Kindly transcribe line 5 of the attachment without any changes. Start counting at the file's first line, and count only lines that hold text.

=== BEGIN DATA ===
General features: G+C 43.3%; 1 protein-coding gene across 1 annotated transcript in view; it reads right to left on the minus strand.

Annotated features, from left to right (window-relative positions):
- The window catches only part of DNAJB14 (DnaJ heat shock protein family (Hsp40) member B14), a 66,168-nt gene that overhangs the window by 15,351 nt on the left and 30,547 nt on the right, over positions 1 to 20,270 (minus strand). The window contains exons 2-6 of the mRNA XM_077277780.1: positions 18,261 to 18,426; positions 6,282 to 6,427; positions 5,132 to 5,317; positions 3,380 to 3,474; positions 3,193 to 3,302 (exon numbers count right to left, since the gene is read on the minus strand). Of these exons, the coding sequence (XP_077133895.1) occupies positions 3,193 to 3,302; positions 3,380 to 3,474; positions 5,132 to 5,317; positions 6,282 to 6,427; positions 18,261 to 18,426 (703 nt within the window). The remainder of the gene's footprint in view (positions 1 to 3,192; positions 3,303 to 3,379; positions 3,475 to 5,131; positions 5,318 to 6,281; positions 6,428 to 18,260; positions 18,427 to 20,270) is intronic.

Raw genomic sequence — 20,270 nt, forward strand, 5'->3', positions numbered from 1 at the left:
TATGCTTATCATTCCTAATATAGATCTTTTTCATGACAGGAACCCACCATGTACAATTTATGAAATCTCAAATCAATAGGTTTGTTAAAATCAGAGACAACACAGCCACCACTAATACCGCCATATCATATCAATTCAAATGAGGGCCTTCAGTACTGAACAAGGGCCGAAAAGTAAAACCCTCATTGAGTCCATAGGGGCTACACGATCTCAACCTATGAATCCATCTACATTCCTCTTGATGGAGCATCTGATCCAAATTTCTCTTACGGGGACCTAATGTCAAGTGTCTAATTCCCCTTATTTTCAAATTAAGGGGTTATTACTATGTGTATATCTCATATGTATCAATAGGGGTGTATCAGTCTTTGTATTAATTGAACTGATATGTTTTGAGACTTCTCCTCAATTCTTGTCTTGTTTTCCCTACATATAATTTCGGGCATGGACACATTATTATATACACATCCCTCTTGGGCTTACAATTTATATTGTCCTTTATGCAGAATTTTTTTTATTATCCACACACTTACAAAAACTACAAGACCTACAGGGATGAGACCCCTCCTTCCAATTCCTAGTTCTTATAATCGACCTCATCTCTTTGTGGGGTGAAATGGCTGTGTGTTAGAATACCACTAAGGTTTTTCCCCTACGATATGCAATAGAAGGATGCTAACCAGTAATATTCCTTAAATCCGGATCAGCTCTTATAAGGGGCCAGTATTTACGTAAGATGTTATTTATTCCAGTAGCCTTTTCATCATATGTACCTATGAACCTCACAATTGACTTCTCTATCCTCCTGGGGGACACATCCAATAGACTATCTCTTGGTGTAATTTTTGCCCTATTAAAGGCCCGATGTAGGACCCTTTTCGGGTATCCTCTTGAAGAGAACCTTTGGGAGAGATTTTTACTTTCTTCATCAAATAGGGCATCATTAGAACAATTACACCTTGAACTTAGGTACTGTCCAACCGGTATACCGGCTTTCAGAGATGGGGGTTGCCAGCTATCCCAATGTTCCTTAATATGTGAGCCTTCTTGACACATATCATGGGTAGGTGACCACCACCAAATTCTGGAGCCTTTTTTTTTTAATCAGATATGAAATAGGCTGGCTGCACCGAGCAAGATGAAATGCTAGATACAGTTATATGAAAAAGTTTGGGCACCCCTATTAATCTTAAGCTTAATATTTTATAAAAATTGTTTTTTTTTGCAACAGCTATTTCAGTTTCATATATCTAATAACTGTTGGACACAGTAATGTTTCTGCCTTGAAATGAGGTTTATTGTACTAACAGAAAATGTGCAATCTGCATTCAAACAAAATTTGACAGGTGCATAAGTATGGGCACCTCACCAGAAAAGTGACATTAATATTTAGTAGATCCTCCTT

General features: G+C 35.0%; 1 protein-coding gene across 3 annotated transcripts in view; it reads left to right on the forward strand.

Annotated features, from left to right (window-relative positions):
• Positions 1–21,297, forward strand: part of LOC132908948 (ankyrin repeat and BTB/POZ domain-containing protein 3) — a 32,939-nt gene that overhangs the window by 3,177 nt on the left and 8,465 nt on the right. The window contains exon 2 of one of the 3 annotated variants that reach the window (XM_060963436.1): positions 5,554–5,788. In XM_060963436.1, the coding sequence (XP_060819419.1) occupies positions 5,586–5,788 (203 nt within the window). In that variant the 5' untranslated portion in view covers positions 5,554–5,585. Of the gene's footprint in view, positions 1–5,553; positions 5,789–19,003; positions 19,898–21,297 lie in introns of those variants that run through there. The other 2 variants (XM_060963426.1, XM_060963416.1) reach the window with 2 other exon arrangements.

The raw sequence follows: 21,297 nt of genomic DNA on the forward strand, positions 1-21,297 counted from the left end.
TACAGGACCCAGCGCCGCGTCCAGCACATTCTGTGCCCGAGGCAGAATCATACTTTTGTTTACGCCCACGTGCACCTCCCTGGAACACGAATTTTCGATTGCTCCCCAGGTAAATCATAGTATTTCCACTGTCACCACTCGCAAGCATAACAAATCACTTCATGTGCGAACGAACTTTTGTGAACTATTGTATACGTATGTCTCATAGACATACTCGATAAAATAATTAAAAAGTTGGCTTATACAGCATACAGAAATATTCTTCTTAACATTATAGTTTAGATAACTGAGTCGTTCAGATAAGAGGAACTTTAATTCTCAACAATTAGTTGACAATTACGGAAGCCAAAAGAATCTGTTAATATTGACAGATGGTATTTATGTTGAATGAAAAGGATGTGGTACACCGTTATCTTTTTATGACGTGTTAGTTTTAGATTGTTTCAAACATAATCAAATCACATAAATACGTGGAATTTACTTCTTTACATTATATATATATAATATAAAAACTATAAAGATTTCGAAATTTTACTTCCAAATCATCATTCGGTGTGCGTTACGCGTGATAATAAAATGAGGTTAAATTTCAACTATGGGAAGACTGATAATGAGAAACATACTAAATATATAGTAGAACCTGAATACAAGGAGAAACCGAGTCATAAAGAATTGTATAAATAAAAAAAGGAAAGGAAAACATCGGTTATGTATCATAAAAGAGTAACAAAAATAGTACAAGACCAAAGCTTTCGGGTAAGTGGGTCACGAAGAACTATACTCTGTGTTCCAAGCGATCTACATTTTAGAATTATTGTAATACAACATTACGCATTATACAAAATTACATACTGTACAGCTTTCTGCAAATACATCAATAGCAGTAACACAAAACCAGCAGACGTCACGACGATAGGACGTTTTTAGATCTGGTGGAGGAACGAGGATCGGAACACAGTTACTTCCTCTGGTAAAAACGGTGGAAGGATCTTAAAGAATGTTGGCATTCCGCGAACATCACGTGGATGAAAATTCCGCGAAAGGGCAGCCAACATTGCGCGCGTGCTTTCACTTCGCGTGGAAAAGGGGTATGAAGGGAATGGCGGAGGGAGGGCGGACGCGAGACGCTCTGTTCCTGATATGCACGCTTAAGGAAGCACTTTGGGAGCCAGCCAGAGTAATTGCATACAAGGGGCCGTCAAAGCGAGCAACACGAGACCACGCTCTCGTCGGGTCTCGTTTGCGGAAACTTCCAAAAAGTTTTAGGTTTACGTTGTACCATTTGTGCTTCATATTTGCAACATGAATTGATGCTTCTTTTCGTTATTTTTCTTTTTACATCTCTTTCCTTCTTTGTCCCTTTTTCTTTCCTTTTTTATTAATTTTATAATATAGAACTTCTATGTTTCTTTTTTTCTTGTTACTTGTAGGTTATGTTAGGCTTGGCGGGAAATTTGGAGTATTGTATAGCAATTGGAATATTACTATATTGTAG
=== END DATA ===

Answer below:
TATGCTTATCATTCCTAATATAGATCTTTTTCATGACAGGAACCCACCATGTACAATTTATGAAATCTCAAATCAATAGGTTTGTTAAAATCAGAGACAACACAGCCACCACTAATACCGCCATATCATATCAATTCAAATGAGGGCCTTCAGTACTGAACAAGGGCCGAAAAGTAAAACCCTCATTGAGTCCATAGGGGCTACACGATCTCAACCTATGAATCCATCTACATTCCTCTTGATGGAGCATCTGATCCAAATTTCTCTTACGGGGACCTAATGTCAAGTGTCTAATTCCCCTTATTTTCAAATTAAGGGGTTATTACTATGTGTATATCTCATATGTATCAATAGGGGTGTATCAGTCTTTGTATTAATTGAACTGATATGTTTTGAGACTTCTCCTCAATTCTTGTCTTGTTTTCCCTACATATAATTTCGGGCATGGACACATTATTATATACACATCCCTCTTGGGCTTACAATTTATATTGTCCTTTATGCAGAATTTTTTTTATTATCCACACACTTACAAAAACTACAAGACCTACAGGGATGAGACCCCTCCTTCCAATTCCTAGTTCTTATAATCGACCTCATCTCTTTGTGGGGTGAAATGGCTGTGTGTTAGAATACCACTAAGGTTTTTCCCCTACGATATGCAATAGAAGGATGCTAACCAGTAATATTCCTTAAATCCGGATCAGCTCTTATAAGGGGCCAGTATTTACGTAAGATGTTATTTATTCCAGTAGCCTTTTCATCATATGTACCTATGAACCTCACAATTGACTTCTCTATCCTCCTGGGGGACACATCCAATAGACTATCTCTTGGTGTAATTTTTGCCCTATTAAAGGCCCGATGTAGGACCCTTTTCGGGTATCCTCTTGAAGAGAACCTTTGGGAGAGATTTTTACTTTCTTCATCAAATAGGGCATCATTAGAACAATTACACCTTGAACTTAGGTACTGTCCAACCGGTATACCGGCTTTCAGAGATGGGGGTTGCCAGCTATCCCAATGTTCCTTAATATGTGAGCCTTCTTGACACATATCATGGGTAGGTGACCACCACCAAATTCTGGAGCCTTTTTTTTTTAATCAGATATGAAATAGGCTGGCTGCACCGAGCAAGATGAAATGCTAGATACAGTTATATGAAAAAGTTTGGGCACCCCTATTAATCTTAAGCTTAATATTTTATAAAAATTGTTTTTTTTTGCAACAGCTATTTCAGTTTCATATATCTAATAACTGTTGGACACAGTAATGTTTCTGCCTTGAAATGAGGTTTATTGTACTAACAGAAAATGTGCAATCTGCATTCAAACAAAATTTGACAGGTGCATAAGTATGGGCACCTCACCAGAAAAGTGACATTAATATTTAGTAGATCCTCCTT